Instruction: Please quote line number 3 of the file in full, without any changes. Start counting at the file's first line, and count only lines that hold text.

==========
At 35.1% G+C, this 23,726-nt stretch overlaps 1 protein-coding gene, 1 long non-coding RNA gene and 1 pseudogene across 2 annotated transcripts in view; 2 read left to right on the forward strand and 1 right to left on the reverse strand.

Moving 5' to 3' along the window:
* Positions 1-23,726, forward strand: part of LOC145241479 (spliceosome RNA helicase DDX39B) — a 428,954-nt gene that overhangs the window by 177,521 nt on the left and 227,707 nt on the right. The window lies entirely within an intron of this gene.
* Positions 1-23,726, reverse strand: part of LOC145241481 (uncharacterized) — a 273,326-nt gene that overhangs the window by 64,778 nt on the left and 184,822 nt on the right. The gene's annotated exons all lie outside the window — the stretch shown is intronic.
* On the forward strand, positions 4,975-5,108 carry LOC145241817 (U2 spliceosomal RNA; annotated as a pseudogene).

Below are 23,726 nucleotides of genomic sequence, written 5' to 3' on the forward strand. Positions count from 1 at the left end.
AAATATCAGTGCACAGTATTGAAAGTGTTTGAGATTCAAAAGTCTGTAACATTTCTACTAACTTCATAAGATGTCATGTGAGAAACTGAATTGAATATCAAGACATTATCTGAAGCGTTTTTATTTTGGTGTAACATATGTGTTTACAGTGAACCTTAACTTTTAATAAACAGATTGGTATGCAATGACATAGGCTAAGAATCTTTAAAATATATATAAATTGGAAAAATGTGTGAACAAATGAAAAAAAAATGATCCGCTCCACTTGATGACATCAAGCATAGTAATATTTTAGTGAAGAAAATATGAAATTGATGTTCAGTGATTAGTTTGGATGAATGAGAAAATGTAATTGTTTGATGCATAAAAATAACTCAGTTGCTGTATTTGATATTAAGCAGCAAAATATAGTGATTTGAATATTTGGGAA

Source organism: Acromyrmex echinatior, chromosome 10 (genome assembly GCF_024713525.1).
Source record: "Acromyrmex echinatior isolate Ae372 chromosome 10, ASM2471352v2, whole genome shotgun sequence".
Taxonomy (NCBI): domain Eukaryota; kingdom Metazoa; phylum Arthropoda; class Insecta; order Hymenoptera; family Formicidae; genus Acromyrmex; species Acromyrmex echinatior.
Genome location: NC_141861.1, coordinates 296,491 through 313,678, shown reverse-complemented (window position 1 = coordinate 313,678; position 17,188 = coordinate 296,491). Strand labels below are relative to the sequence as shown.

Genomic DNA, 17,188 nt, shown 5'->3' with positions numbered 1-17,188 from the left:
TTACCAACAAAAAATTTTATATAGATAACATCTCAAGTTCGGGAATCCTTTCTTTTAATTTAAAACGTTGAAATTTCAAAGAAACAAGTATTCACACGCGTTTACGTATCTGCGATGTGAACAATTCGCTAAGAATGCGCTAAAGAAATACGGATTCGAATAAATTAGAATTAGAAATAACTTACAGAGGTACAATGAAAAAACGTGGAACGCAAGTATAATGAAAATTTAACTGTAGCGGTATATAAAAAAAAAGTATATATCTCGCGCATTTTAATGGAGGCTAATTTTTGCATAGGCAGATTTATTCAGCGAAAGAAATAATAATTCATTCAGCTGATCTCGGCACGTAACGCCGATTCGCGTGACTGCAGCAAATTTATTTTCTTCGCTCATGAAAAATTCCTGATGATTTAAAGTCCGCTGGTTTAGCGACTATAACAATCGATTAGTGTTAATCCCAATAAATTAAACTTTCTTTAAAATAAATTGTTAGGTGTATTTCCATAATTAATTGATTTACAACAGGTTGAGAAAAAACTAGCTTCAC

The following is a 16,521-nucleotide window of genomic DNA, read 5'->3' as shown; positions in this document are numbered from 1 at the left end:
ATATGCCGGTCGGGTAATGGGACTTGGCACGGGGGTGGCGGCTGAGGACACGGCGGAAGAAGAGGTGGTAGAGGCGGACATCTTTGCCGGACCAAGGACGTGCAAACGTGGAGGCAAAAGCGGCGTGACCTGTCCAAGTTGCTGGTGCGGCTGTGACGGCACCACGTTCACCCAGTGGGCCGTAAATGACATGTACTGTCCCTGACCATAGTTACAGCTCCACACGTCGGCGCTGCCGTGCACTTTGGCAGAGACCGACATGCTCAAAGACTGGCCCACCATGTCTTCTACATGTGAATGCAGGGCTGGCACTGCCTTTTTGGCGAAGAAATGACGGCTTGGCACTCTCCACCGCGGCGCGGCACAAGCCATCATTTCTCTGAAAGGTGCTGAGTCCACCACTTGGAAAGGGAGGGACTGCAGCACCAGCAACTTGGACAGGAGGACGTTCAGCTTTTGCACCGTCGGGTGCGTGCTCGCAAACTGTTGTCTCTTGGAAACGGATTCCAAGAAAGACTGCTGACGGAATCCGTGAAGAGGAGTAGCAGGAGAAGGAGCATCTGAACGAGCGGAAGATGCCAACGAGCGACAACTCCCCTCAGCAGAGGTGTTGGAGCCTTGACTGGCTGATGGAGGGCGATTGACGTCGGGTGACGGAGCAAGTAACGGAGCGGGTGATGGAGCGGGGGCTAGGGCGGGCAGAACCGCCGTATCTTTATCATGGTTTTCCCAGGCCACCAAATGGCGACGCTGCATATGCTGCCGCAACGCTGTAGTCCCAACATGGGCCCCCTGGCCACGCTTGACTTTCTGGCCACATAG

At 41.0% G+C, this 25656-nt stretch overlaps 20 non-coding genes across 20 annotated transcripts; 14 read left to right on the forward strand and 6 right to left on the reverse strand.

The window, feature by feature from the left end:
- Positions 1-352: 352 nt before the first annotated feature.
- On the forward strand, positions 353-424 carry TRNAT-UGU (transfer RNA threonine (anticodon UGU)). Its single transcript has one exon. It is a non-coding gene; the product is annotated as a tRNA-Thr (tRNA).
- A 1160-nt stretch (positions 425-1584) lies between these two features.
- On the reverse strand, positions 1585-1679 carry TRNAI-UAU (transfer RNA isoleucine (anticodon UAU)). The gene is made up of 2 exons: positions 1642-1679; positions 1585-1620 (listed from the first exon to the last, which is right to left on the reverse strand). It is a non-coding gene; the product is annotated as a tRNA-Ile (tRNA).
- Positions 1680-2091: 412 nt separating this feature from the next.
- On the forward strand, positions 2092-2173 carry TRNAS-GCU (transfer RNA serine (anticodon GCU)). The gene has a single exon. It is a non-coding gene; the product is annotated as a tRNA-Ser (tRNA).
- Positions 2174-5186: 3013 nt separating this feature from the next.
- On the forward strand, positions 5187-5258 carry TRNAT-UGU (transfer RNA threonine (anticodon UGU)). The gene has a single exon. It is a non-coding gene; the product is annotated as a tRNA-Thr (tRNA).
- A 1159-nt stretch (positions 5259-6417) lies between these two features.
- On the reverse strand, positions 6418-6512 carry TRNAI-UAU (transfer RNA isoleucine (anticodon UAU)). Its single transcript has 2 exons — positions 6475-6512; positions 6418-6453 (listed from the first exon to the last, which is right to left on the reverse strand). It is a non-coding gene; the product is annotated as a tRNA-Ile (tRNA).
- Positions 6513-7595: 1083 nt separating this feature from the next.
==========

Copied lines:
* Positions 1-23,726, forward strand: part of LOC145241479 (spliceosome RNA helicase DDX39B) — a 428,954-nt gene that overhangs the window by 177,521 nt on the left and 227,707 nt on the right. The window lies entirely within an intron of this gene.